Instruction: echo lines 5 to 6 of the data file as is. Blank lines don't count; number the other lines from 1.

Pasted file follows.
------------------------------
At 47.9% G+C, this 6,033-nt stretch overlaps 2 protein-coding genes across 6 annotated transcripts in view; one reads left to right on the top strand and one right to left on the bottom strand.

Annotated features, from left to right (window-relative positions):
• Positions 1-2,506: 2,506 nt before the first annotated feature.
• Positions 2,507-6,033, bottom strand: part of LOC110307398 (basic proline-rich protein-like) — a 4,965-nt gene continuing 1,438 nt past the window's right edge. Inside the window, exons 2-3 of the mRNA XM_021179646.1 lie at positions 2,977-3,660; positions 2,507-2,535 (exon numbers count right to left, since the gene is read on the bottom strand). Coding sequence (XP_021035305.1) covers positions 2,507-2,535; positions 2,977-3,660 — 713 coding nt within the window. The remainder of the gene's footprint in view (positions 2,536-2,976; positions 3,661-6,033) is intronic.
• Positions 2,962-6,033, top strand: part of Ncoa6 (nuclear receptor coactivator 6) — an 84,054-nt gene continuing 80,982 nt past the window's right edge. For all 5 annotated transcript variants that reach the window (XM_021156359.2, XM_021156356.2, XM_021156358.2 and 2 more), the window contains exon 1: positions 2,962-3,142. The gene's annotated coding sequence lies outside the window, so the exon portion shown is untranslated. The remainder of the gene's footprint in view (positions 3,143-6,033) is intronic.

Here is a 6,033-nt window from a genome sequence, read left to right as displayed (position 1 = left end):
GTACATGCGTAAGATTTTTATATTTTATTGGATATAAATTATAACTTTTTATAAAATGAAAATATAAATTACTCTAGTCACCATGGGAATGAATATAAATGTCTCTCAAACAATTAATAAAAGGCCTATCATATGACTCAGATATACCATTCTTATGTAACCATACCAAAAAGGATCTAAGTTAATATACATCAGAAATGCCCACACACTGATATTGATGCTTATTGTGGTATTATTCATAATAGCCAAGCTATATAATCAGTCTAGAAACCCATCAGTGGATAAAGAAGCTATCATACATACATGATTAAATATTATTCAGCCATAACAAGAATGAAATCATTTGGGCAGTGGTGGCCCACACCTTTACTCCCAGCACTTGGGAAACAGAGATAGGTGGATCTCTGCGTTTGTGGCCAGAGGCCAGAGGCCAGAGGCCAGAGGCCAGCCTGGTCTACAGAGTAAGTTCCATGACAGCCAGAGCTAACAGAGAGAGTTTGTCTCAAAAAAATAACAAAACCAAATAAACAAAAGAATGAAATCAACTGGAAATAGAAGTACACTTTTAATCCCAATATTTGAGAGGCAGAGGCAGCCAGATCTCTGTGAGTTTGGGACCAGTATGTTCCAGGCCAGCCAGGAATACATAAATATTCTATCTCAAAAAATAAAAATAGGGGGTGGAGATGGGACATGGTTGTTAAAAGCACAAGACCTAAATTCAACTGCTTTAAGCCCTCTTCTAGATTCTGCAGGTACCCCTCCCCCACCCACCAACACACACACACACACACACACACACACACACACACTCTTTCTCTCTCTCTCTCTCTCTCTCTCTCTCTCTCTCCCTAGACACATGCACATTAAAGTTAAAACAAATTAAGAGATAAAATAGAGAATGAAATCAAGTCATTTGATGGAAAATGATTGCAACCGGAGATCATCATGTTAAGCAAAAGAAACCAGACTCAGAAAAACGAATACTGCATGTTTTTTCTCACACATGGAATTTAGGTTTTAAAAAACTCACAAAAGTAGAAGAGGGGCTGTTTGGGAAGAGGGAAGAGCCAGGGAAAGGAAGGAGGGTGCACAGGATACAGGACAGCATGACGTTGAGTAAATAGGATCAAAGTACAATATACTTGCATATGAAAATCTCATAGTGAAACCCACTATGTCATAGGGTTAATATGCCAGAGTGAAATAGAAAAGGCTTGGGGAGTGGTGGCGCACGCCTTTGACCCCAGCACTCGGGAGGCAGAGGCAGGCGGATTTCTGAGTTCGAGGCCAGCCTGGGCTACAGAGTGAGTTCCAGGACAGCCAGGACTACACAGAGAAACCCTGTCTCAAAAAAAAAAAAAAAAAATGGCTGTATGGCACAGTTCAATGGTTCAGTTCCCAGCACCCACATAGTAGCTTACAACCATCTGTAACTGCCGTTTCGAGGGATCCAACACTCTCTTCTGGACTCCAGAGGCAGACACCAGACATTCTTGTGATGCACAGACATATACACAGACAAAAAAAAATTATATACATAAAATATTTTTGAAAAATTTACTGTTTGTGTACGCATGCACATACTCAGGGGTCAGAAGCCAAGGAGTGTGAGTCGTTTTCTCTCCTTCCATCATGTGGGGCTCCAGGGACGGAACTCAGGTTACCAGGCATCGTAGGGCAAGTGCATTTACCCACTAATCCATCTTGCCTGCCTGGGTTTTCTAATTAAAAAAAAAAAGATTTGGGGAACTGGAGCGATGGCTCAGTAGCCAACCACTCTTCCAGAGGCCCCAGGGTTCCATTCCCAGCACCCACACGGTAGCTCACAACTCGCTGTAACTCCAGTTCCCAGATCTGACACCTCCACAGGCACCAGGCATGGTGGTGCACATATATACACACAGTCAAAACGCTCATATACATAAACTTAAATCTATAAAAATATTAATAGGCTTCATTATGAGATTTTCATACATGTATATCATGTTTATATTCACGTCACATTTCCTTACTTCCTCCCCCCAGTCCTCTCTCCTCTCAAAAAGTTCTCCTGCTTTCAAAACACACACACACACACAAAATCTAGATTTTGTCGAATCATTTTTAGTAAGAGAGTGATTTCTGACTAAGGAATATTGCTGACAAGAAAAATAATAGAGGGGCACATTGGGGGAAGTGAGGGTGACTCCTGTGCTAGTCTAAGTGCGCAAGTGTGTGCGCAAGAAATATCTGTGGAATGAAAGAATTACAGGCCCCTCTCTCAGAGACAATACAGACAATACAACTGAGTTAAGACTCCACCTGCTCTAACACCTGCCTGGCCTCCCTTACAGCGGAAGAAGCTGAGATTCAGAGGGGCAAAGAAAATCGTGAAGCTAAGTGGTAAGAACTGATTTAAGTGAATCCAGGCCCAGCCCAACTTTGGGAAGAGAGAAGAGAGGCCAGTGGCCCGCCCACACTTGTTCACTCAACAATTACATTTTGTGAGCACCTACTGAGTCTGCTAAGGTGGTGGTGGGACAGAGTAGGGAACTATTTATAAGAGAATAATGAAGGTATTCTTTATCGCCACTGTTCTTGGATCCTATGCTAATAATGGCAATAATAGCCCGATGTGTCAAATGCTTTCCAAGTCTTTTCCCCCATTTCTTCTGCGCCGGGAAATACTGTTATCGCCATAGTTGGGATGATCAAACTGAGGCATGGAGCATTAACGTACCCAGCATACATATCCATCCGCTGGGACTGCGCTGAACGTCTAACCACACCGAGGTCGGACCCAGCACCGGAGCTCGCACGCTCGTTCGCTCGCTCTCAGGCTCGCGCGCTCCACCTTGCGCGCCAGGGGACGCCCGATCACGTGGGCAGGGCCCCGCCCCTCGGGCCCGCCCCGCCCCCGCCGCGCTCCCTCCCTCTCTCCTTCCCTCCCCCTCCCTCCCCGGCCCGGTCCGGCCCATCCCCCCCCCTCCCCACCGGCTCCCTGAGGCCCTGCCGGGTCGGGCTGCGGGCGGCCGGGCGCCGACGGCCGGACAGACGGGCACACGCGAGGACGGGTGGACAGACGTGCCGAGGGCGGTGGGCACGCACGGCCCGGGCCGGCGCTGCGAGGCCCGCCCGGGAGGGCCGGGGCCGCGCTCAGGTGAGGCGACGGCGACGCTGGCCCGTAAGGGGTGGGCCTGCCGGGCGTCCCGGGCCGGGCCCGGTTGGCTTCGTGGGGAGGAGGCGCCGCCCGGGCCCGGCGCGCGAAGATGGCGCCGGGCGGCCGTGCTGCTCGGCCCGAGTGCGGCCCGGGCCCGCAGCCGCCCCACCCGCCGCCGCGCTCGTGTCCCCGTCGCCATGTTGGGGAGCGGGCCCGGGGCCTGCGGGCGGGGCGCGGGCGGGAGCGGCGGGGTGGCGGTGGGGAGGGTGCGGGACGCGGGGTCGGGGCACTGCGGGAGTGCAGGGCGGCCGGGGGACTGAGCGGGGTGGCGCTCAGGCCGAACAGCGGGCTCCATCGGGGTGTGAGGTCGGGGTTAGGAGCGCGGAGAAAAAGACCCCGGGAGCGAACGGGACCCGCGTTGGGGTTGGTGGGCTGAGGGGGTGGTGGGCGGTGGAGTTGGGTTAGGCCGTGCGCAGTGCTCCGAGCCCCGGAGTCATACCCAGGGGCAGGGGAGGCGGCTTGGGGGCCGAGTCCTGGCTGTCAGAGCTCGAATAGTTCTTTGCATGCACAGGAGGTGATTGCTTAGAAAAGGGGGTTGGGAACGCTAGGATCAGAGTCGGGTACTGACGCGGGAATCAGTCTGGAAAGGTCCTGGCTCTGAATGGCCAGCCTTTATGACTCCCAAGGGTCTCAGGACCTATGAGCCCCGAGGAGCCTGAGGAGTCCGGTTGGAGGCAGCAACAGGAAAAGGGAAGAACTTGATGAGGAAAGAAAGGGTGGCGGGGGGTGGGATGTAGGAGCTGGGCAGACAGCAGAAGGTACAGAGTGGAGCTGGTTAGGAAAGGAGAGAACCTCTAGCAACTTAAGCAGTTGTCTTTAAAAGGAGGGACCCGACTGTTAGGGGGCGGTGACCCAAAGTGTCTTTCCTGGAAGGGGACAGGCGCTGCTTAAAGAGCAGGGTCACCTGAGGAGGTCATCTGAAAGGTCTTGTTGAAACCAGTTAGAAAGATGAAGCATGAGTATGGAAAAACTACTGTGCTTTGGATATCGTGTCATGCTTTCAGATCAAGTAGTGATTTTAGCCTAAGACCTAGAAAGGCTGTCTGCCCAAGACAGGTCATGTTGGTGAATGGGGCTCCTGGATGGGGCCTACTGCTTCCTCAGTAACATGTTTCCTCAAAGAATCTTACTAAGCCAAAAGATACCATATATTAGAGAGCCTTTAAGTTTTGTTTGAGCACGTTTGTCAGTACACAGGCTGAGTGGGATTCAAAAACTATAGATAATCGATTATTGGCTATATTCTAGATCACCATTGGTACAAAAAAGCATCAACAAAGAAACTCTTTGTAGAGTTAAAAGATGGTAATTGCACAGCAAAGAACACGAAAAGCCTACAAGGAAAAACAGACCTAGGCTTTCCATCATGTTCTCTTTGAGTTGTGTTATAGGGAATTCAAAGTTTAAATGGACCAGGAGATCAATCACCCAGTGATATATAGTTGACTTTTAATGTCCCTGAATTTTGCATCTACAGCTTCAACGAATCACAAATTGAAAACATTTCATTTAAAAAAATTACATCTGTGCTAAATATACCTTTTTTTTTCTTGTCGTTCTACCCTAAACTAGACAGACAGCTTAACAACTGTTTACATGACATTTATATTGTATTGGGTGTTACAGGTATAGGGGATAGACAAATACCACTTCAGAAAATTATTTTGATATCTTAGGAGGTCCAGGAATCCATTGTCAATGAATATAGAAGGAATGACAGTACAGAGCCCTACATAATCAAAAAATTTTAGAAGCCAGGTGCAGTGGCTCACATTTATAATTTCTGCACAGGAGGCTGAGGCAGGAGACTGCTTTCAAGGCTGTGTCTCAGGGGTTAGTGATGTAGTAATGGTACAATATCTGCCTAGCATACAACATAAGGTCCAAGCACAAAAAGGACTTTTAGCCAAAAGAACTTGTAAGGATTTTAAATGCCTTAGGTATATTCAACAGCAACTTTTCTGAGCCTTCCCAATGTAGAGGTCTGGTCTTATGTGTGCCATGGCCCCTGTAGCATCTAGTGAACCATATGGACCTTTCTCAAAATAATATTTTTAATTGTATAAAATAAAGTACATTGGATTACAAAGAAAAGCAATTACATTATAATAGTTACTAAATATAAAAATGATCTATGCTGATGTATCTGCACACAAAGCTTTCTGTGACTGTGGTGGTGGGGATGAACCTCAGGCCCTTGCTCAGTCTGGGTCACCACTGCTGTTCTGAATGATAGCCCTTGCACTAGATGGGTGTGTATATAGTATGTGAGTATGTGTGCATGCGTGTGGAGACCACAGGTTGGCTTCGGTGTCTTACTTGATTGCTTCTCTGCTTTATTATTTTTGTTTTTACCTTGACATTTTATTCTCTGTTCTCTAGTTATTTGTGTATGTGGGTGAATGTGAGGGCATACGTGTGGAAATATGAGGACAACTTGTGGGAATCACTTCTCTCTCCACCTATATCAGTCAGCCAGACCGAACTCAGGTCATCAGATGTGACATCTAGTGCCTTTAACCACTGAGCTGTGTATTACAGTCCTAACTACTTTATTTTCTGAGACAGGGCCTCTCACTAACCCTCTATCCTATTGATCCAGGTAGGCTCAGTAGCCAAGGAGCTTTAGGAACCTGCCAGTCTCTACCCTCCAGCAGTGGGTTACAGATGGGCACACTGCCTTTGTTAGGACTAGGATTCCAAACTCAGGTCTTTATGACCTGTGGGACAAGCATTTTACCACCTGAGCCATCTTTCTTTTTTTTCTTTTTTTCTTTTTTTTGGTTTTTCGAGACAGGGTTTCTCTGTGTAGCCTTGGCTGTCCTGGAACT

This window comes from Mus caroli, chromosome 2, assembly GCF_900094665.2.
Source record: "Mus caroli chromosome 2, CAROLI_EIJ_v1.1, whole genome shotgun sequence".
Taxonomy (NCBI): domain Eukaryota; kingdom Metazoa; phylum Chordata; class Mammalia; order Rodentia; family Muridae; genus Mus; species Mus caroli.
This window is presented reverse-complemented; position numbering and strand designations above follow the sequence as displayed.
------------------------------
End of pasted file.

• Positions 2,962-6,033, top strand: part of Ncoa6 (nuclear receptor coactivator 6) — an 84,054-nt gene continuing 80,982 nt past the window's right edge. For all 5 annotated transcript variants that reach the window (XM_021156359.2, XM_021156356.2, XM_021156358.2 and 2 more), the window contains exon 1: positions 2,962-3,142. The gene's annotated coding sequence lies outside the window, so the exon portion shown is untranslated. The remainder of the gene's footprint in view (positions 3,143-6,033) is intronic.

Here is a 6,033-nt window from a genome sequence, read left to right as displayed (position 1 = left end):